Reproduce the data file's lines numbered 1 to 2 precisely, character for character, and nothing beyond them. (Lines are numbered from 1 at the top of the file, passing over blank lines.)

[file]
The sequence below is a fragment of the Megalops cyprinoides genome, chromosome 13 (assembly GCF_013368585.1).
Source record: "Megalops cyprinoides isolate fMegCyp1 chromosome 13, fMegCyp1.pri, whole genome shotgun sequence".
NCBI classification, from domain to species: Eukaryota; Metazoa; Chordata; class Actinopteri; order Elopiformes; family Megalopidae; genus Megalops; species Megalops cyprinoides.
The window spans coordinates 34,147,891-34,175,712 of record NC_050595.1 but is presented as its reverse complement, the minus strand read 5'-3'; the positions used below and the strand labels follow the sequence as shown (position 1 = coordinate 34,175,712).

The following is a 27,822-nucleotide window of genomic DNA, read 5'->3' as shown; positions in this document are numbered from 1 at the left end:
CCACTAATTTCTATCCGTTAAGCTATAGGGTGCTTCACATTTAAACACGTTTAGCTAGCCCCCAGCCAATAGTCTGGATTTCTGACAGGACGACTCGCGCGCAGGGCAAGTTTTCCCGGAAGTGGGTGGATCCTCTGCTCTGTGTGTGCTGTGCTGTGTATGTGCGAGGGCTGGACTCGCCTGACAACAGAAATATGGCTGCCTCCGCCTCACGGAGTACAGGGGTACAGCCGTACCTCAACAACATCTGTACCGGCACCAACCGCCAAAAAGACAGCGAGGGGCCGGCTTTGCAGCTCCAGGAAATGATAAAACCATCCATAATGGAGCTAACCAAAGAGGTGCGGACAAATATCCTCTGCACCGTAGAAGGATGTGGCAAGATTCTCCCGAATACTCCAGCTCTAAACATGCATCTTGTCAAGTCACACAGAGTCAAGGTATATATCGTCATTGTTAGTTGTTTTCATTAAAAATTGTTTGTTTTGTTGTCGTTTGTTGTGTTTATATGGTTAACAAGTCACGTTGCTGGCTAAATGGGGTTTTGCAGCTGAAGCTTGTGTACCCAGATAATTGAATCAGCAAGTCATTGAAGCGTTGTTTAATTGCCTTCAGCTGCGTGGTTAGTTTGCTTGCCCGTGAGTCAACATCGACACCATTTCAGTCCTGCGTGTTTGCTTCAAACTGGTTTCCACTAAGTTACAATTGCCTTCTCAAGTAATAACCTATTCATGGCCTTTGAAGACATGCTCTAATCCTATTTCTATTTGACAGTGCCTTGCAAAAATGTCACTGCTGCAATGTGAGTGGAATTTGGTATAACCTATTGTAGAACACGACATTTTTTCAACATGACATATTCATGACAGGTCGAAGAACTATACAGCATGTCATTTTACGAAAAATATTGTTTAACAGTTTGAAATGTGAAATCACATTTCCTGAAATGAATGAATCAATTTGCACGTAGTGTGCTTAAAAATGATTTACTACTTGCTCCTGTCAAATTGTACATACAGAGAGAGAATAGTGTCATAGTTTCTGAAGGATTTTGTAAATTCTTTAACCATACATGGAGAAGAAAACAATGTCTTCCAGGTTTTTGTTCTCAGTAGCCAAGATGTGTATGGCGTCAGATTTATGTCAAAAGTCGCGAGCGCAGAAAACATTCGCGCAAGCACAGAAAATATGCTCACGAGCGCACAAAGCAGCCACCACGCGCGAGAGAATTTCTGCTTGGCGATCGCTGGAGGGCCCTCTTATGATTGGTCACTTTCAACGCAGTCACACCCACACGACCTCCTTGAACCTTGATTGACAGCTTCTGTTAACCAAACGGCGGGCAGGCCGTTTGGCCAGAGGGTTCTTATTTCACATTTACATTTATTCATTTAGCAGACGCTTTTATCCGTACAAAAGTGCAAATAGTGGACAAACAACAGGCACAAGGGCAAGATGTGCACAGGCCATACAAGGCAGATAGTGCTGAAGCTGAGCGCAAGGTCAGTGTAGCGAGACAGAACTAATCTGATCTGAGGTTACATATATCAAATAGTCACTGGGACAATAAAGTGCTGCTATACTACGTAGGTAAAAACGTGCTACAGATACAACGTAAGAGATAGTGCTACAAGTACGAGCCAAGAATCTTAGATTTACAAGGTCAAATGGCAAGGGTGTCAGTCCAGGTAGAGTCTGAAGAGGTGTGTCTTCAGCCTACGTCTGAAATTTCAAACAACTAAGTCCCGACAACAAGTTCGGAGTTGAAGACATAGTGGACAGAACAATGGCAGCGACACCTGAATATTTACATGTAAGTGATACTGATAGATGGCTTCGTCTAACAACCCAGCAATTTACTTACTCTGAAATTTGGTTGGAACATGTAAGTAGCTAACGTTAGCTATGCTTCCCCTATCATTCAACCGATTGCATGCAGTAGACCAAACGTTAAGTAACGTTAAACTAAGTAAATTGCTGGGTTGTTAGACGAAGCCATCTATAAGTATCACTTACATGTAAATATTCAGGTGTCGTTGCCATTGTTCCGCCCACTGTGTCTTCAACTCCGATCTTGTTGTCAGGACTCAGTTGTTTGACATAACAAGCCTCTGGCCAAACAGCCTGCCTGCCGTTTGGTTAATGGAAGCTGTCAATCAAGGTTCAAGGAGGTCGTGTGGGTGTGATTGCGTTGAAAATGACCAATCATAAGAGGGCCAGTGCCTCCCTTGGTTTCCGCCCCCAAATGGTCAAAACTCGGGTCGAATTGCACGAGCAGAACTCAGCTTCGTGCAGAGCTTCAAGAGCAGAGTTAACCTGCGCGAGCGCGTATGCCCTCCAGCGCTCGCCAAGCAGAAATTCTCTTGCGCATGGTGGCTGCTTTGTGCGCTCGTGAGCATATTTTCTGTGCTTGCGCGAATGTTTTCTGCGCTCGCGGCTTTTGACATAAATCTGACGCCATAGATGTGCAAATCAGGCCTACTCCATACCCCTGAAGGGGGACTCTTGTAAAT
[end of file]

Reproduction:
The sequence below is a fragment of the Megalops cyprinoides genome, chromosome 13 (assembly GCF_013368585.1).
Source record: "Megalops cyprinoides isolate fMegCyp1 chromosome 13, fMegCyp1.pri, whole genome shotgun sequence".